Maigret's Dead Man: Rowan Atkinson stars as French detective
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Rowan Atkinson, 67, has slammed cancel culture, insisting “the job of comedy is to offend” and warning that we cannot let that change. He said every joke has a “victim”, and refuted the idea that it should always be powerful people.
“It does seem to me that the job of comedy is to offend, or have the potential to offend, and it cannot be drained of that potential,” said Rowan.
“Every joke has a victim. That’s the definition of a joke. Someone or something or an idea is made to look ridiculous.”
“I think you’ve got to be very, very careful about saying what you’re allowed to make jokes about,” he added to the Irish Times.
“You’ve always got to kick up? Really? What if there’s someone extremely smug, arrogant, aggressive, self-satisfied, who happens to be below in society? They’re not all in houses of parliament or in monarchies.”
Blackadder star Rowan has made his thoughts known on cancel culture before.
In January, he compared “woke” snowflakes to a “medieval mob roaming the streets looking for someone to burn”.
Rowan admitted that one of the main concerns is that social media sites run off a basic “algorithm” that decides “what it wants” users to see.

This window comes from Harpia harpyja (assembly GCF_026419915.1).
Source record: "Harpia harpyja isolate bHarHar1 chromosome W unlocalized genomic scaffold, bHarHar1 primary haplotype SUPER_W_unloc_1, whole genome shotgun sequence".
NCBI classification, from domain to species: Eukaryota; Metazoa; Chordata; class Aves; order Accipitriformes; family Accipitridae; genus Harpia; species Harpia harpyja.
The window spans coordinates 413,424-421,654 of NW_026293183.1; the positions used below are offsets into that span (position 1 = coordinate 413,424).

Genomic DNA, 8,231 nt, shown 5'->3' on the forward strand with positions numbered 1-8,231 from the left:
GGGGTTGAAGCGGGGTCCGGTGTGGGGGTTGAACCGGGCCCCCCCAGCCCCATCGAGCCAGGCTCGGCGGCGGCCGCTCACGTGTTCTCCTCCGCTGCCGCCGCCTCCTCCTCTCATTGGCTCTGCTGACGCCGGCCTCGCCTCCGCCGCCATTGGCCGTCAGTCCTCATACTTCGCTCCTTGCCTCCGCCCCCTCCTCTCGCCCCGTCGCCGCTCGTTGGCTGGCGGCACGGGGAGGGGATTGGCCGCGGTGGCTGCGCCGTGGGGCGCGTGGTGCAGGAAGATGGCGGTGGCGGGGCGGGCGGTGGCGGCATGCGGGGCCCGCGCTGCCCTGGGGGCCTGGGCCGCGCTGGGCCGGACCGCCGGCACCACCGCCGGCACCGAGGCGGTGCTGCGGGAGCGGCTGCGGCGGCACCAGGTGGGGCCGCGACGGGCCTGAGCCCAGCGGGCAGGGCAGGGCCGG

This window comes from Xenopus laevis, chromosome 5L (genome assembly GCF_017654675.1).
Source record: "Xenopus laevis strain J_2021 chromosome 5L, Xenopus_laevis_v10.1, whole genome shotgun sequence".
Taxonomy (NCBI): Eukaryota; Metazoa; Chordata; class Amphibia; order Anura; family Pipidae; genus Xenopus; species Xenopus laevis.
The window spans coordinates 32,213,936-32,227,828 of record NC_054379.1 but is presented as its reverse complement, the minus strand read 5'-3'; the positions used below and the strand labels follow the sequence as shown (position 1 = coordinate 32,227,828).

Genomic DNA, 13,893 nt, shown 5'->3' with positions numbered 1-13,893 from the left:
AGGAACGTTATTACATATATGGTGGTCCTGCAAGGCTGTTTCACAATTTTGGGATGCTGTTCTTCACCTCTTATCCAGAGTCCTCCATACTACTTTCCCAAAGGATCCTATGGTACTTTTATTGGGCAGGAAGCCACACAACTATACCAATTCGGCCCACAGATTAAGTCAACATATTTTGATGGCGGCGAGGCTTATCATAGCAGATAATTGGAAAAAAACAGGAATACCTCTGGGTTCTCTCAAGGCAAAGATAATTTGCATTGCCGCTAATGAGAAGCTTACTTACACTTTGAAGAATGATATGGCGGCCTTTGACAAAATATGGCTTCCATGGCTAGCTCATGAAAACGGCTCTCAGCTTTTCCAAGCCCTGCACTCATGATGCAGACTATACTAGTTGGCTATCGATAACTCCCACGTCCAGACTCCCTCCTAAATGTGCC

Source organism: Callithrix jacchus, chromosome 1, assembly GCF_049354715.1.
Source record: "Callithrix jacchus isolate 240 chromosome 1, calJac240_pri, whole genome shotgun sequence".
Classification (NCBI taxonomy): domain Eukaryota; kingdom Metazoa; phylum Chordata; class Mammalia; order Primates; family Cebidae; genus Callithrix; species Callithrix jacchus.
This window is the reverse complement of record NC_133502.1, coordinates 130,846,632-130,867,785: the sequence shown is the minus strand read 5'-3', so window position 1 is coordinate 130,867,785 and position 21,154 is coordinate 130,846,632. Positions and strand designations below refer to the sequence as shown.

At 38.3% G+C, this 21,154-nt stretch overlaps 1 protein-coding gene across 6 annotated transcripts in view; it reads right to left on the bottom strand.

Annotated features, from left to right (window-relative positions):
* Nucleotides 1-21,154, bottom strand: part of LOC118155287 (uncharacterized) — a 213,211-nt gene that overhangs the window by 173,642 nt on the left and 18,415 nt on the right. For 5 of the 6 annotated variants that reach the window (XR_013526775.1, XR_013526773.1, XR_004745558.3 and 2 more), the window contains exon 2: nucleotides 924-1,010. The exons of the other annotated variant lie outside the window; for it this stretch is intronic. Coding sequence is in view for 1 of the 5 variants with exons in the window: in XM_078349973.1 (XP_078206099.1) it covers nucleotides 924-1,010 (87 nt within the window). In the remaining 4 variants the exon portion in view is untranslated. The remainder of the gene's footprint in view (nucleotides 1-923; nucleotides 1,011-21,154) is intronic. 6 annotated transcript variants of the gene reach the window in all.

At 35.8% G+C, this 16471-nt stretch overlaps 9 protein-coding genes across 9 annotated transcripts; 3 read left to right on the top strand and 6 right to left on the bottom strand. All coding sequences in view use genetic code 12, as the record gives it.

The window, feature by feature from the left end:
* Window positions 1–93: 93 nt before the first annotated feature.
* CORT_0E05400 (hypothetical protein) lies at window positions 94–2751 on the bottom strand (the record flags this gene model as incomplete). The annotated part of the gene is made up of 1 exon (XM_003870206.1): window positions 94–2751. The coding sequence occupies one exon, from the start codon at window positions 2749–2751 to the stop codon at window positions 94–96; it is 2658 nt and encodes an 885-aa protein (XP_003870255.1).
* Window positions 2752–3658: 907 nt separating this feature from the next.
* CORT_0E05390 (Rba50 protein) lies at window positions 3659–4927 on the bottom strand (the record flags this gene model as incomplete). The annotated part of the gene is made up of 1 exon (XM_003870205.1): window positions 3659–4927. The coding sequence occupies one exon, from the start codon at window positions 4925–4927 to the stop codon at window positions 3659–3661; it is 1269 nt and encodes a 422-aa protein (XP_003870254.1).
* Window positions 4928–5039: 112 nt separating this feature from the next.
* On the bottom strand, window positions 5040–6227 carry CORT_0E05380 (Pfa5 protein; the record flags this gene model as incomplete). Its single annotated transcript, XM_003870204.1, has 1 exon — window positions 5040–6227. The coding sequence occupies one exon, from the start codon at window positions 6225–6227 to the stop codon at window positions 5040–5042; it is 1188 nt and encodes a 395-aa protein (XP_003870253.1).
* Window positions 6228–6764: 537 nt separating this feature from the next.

He said it can create a “simplistic, binary view” of what the world is like, and makes those interacting feel as if they should comply with certain viewpoints, or be “cancelled”.
“It’s important that we’re exposed to a wide spectrum of opinion, but what we have now is the digital equivalent of the medieval mob roaming the streets looking for someone to burn,” he said.
“So it is scary for anyone who’s a victim of that mob and it fills me with fear about the future,” he added to the Radio Times.
However, he agreed some people, such as Harvey Weinstein, should be cancelled, adding: “Love it, great.”
Last year , Rowan joined forces with 20 other arts and media personalities to challenge the proposals put forward by the SNP’s Humza Yousaf for new hate crime laws to be introduced.
He signed a letter alongside actress Elaine C Smith and writers Chris Brookmyre and Val McDermid against the SNP’s Hate Crime and Public Order Bill.
The group has concerns about its impact in relation to “stirring up hatred”, which could see those who express divisive views spend up to seven years in prison.
In 2005, the actor also led a successful campaign against Westminster legislation that could have made insulting language a criminal offence.
He joined Nicholas Hytner, Stephen Fry, and Ian McEwan in asking for a review of the Racial and Religious Hatred Bill in the UK, which they felt would give overwhelming power to religious groups to impose censorship on the arts.
Rowan is currently starring in Netflix’s Man vs Bee, a comedy in which he plays a man called Trevor who finds his nemesis in a bee while house-sitting.
Comparing Trevor to Mr Bean, one of his most famous characters, Rowan told Deadline: “Trevor is different.
“He is a much nicer and much sweeter and more normal person, I hope — and that was certainly our aim…he seems like a sweet, well-intentioned, perfectly intelligent man, but, of course, he’s got fault lines, his weak spots, and his weak spot is his obsessiveness.”
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